In F#, you specify the order of files explicitly. Any code can only reference types, modules and functions that are higher up in the same file or in a file higher up in the file list. When starting with F#, this feels strange because most programming languages don’t rely on ordered files. Some call this feature even dumb.
The disadvantages are rather clear: you have to specify the order explicitly – which is additional work, isn’t it? Sometimes, getting the order right can be tricky because of the many dependencies – functions calling functions and using types – in our code.
Big ball of mud
In my many years of working with C++ and C#, managing dependencies between types (classes) was always challenging. It was easy for cyclic dependencies to sneak in. Cyclic dependencies between types and namespaces. The problem with these cycles is that they make refactoring and changing code unnecessarily hard. You want to change a little piece of your code with a quick change, but you can’t because a lot of code is inside the cycle of dependencies. You got a big ball of mud.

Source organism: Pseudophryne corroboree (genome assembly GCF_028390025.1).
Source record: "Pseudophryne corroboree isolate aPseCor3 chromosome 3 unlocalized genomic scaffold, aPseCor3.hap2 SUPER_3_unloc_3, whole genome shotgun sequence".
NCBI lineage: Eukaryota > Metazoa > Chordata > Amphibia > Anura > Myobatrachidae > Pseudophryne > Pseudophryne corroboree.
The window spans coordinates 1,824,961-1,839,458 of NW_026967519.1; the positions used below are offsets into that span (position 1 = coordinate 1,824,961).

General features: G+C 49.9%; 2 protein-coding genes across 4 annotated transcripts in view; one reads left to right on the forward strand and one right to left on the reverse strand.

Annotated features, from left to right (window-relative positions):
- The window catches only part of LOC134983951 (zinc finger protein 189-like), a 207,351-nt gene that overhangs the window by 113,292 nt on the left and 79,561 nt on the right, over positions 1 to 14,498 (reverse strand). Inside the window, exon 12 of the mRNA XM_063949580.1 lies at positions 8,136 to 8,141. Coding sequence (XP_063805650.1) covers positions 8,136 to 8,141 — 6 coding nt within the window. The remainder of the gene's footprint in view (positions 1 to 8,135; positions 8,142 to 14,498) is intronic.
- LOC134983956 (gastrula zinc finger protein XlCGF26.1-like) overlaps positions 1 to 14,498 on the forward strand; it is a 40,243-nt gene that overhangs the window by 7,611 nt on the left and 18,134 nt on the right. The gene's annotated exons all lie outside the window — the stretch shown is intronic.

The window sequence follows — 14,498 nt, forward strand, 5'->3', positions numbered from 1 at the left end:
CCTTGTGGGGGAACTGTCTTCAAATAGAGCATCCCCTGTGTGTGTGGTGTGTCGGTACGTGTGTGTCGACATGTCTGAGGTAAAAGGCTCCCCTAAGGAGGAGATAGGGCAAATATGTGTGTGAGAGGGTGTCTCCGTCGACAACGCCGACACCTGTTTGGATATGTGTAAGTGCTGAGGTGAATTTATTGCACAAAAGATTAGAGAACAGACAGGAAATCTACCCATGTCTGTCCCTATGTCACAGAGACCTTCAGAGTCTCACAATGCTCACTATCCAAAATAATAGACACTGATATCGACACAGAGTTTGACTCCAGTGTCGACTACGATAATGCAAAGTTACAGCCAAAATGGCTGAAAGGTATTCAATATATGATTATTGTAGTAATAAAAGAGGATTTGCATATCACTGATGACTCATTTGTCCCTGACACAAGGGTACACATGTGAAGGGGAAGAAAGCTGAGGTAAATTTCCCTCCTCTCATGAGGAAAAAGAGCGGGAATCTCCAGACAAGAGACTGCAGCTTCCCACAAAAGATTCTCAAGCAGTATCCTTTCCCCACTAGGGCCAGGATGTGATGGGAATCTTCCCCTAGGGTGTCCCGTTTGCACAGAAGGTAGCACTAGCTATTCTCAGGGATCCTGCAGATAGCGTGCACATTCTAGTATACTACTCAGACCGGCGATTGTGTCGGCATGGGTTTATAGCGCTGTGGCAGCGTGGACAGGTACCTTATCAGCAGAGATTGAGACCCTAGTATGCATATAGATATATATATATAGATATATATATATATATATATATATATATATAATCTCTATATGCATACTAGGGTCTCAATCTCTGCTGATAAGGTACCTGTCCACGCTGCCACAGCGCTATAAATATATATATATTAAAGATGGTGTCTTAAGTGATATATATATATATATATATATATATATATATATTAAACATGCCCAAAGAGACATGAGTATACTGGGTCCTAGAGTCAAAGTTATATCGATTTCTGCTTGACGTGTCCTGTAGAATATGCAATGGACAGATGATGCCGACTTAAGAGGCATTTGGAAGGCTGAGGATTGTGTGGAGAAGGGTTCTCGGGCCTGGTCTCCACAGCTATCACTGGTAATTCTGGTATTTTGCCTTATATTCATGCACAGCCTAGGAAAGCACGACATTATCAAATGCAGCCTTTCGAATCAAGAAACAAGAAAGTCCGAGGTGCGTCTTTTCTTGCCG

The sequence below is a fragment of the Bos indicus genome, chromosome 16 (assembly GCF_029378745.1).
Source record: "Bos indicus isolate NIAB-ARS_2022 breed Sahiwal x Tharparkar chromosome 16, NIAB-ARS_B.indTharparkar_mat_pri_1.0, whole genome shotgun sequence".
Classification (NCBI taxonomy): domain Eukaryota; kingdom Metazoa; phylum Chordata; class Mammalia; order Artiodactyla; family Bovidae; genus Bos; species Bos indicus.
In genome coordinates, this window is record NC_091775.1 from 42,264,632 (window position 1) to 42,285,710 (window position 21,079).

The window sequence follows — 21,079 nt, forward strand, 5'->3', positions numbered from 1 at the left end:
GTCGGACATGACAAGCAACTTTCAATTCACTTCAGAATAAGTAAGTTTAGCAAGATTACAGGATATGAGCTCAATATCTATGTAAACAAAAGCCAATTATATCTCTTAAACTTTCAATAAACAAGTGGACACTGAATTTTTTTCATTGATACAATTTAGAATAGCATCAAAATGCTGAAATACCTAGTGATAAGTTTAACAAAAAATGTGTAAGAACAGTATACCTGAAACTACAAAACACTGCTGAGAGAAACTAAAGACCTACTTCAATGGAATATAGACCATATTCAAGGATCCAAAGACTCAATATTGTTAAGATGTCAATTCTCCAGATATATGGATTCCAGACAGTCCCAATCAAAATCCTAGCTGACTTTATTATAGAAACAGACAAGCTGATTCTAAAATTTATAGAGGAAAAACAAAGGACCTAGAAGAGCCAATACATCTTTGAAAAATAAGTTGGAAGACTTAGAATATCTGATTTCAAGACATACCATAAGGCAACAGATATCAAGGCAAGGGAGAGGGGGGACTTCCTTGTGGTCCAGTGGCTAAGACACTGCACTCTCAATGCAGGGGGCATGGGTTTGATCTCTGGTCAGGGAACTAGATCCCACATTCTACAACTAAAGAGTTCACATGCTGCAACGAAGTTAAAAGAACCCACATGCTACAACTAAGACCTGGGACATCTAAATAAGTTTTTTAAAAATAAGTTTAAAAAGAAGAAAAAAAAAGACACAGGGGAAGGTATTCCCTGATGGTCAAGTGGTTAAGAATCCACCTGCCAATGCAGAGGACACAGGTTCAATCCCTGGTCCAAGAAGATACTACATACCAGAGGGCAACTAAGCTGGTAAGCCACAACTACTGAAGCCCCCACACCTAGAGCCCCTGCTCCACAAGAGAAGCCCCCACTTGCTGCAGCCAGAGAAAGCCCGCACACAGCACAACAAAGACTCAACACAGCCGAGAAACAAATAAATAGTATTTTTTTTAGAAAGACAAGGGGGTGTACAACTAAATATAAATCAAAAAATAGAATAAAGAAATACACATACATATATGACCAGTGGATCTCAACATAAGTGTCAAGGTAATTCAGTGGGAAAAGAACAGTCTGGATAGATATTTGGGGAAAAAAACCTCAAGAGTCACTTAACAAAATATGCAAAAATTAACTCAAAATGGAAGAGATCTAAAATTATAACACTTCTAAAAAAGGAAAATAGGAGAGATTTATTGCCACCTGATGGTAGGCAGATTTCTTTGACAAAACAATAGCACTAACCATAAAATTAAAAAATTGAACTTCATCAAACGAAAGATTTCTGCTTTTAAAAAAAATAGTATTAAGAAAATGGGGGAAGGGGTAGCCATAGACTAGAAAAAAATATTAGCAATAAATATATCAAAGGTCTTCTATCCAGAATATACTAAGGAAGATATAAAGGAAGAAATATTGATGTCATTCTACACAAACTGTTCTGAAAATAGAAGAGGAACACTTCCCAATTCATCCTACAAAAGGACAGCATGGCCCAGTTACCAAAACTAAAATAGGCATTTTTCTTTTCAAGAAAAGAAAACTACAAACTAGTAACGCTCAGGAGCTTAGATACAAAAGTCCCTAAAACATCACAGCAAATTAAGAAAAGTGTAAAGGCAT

To keep the dependencies in check and therefore have a system that remains easy to change, extend and refactor, we introduced tools. Tools showing dependencies, especially cyclic dependencies. Structure101 is for example such a tool.
Strict ordering is great!
In F#, we don’t need such tools anymore. The compiler doesn’t allow cycles – it won’t compile*. So when the codebase grows, strict ordering helps to keep the code and its design simple. Even when reading code, you can always be sure that all code the current line depends on is above, and the functions with the biggest scope are at the end. This helps – at least me – reading and reviewing code. It’s not as much jumping around as in, for example, C#, where the dependency can be anywhere.**
* F# allows recursive type and function definitions through the
and keyword. But only locally.
** Of course one can use the navigation features of the IDE. But very often, it’s simpler just to scroll up a bit.
While manually ordering files is a bit tedious, overall it reduces the effort needed to implement and maintain the codebase, especially in bigger codebases. So after a while, strict ordering is one of the best features of F# for the software architect in me.